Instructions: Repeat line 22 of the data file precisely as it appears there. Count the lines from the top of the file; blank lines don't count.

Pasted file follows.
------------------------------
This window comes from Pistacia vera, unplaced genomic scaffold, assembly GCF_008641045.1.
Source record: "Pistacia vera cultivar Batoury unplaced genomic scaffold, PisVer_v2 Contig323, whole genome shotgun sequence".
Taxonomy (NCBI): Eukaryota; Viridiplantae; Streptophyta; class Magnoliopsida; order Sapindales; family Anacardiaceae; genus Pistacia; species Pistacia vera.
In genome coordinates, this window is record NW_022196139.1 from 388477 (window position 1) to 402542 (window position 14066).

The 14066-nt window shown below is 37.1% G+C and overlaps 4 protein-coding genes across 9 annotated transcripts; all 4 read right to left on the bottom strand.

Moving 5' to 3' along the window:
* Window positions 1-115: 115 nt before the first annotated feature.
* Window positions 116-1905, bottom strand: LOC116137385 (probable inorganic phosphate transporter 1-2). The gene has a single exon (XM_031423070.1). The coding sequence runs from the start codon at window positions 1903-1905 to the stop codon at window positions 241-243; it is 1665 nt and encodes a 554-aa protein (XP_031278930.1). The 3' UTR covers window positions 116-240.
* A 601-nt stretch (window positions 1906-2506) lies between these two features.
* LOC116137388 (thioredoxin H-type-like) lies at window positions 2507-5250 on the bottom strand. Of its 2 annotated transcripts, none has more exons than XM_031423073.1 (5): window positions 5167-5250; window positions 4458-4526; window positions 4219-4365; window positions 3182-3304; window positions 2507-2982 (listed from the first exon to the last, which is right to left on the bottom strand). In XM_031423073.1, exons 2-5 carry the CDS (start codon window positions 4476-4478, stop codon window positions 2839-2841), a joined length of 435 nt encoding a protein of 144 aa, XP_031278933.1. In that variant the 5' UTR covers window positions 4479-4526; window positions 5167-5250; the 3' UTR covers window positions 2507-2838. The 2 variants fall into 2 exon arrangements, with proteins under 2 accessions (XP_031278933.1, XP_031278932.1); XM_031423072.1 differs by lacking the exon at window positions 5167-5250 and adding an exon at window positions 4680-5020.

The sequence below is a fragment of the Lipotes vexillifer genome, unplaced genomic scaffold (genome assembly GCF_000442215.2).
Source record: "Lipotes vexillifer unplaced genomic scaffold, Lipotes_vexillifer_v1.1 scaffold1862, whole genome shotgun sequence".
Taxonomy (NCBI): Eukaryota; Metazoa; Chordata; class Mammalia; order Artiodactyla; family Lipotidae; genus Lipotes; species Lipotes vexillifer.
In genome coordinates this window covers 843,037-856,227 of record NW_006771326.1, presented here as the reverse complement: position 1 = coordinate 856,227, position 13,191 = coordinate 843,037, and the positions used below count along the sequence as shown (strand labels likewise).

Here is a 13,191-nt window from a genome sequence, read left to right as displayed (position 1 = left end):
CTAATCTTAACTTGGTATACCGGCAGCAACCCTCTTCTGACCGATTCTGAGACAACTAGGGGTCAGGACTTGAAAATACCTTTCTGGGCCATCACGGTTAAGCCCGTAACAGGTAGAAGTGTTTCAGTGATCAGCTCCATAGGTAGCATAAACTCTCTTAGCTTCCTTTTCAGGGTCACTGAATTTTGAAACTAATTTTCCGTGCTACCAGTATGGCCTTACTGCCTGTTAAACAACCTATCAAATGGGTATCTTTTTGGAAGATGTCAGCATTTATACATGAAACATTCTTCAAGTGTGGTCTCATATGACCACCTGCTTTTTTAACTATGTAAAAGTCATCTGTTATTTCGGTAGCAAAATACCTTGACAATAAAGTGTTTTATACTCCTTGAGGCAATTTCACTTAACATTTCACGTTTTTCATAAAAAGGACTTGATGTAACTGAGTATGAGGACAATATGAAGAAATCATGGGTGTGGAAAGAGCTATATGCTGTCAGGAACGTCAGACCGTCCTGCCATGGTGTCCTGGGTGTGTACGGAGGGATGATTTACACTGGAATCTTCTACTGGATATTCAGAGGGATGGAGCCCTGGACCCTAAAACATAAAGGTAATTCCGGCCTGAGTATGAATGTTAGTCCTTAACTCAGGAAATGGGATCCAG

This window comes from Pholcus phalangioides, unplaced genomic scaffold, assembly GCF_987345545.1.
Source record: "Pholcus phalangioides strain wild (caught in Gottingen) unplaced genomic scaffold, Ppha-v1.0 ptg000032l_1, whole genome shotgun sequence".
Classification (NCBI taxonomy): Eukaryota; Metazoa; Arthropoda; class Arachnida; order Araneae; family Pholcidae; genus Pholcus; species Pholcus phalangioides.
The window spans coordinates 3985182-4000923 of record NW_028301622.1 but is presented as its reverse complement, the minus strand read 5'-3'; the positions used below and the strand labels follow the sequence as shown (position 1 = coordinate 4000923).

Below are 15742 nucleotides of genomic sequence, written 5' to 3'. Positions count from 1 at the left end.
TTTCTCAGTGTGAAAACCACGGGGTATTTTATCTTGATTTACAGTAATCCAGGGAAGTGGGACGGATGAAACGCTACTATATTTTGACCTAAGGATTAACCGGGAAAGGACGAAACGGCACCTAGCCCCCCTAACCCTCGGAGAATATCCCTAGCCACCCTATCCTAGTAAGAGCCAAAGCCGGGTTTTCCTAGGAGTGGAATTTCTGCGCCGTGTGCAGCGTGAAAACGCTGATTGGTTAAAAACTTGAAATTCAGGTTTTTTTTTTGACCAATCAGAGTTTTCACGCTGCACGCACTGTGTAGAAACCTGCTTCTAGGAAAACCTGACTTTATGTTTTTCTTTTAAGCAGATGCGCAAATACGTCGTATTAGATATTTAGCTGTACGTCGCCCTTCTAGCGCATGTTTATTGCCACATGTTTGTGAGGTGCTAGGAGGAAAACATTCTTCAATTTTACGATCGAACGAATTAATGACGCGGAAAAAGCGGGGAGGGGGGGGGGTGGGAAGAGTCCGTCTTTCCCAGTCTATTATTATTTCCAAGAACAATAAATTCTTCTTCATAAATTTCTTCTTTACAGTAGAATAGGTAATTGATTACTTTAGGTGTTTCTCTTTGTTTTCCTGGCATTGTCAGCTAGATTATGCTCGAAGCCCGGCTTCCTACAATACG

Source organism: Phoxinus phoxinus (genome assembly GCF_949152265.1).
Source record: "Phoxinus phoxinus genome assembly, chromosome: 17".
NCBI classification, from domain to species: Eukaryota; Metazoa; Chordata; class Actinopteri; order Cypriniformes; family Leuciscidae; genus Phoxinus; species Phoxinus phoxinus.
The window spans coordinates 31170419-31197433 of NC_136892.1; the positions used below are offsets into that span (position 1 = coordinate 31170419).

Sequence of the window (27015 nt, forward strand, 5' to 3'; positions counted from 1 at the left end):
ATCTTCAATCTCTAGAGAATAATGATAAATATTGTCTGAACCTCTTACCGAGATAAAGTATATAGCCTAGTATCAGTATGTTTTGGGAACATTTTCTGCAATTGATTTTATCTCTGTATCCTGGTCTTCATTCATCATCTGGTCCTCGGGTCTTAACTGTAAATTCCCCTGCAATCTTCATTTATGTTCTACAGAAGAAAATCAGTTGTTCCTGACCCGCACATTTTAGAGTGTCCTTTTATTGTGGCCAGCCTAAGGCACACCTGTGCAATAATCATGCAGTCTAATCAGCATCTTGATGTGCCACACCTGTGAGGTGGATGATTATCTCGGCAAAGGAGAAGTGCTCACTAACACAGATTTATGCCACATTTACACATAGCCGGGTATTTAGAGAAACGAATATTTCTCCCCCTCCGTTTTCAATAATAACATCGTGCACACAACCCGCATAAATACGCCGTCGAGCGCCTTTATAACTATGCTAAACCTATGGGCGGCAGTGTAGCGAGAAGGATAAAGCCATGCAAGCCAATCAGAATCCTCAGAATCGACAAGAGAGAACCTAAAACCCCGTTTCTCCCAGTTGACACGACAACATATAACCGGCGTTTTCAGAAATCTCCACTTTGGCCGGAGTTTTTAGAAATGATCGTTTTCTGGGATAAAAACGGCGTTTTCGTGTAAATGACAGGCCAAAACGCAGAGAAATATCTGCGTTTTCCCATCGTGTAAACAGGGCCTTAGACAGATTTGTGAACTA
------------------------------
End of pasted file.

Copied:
TTTCTCAGTGTGAAAACCACGGGGTATTTTATCTTGATTTACAGTAATCCAGGGAAGTGGGACGGATGAAACGCTACTATATTTTGACCTAAGGATTAACCGGGAAAGGACGAAACGGCACCTAGCCCCCCTAACCCTCGGAGAATATCCCTAGCCACCCTATCCTAGTAAGAGCCAAAGCCGGGTTTTCCTAGGAGTGGAATTTCTGCGCCGTGTGCAGCGTGAAAACGCTGATTGGTTAAAAACTTGAAATTCAGGTTTTTTTTTTGACCAATCAGAGTTTTCACGCTGCACGCACTGTGTAGAAACCTGCTTCTAGGAAAACCTGACTTTATGTTTTTCTTTTAAGCAGATGCGCAAATACGTCGTATTAGATATTTAGCTGTACGTCGCCCTTCTAGCGCATGTTTATTGCCACATGTTTGTGAGGTGCTAGGAGGAAAACATTCTTCAATTTTACGATCGAACGAATTAATGACGCGGAAAAAGCGGGGAGGGGGGGGGGTGGGAAGAGTCCGTCTTTCCCAGTCTATTATTATTTCCAAGAACAATAAATTCTTCTTCATAAATTTCTTCTTTACAGTAGAATAGGTAATTGATTACTTTAGGTGTTTCTCTTTGTTTTCCTGGCATTGTCAGCTAGATTATGCTCGAAGCCCGGCTTCCTACAATACG